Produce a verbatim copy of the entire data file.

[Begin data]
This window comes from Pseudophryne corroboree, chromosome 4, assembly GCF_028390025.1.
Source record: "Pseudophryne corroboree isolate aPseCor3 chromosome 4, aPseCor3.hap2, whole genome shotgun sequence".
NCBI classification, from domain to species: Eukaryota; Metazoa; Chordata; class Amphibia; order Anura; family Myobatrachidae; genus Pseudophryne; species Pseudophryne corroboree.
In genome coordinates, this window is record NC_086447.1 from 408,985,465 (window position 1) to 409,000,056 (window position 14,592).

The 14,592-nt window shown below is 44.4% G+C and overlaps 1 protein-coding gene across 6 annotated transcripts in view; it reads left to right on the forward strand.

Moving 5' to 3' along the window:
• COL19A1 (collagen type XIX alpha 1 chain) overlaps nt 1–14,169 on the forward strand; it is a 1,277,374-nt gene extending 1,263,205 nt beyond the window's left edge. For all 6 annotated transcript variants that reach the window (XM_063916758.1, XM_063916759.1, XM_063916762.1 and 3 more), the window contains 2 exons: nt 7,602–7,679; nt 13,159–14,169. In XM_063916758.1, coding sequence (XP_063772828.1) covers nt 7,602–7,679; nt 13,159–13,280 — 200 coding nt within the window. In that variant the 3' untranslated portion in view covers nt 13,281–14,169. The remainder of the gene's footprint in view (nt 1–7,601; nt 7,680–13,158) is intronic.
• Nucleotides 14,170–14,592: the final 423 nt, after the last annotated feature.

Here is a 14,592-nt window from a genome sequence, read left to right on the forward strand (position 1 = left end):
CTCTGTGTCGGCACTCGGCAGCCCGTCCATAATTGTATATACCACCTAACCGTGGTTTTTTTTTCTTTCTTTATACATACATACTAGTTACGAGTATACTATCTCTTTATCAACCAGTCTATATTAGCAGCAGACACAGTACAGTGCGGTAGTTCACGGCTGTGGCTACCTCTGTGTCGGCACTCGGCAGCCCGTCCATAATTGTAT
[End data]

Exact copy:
This window comes from Pseudophryne corroboree, chromosome 4, assembly GCF_028390025.1.
Source record: "Pseudophryne corroboree isolate aPseCor3 chromosome 4, aPseCor3.hap2, whole genome shotgun sequence".
NCBI classification, from domain to species: Eukaryota; Metazoa; Chordata; class Amphibia; order Anura; family Myobatrachidae; genus Pseudophryne; species Pseudophryne corroboree.
In genome coordinates, this window is record NC_086447.1 from 408,985,465 (window position 1) to 409,000,056 (window position 14,592).

The 14,592-nt window shown below is 44.4% G+C and overlaps 1 protein-coding gene across 6 annotated transcripts in view; it reads left to right on the forward strand.

Moving 5' to 3' along the window:
• COL19A1 (collagen type XIX alpha 1 chain) overlaps nt 1–14,169 on the forward strand; it is a 1,277,374-nt gene extending 1,263,205 nt beyond the window's left edge. For all 6 annotated transcript variants that reach the window (XM_063916758.1, XM_063916759.1, XM_063916762.1 and 3 more), the window contains 2 exons: nt 7,602–7,679; nt 13,159–14,169. In XM_063916758.1, coding sequence (XP_063772828.1) covers nt 7,602–7,679; nt 13,159–13,280 — 200 coding nt within the window. In that variant the 3' untranslated portion in view covers nt 13,281–14,169. The remainder of the gene's footprint in view (nt 1–7,601; nt 7,680–13,158) is intronic.
• Nucleotides 14,170–14,592: the final 423 nt, after the last annotated feature.

Here is a 14,592-nt window from a genome sequence, read left to right on the forward strand (position 1 = left end):
CTCTGTGTCGGCACTCGGCAGCCCGTCCATAATTGTATATACCACCTAACCGTGGTTTTTTTTTCTTTCTTTATACATACATACTAGTTACGAGTATACTATCTCTTTATCAACCAGTCTATATTAGCAGCAGACACAGTACAGTGCGGTAGTTCACGGCTGTGGCTACCTCTGTGTCGGCACTCGGCAGCCCGTCCATAATTGTAT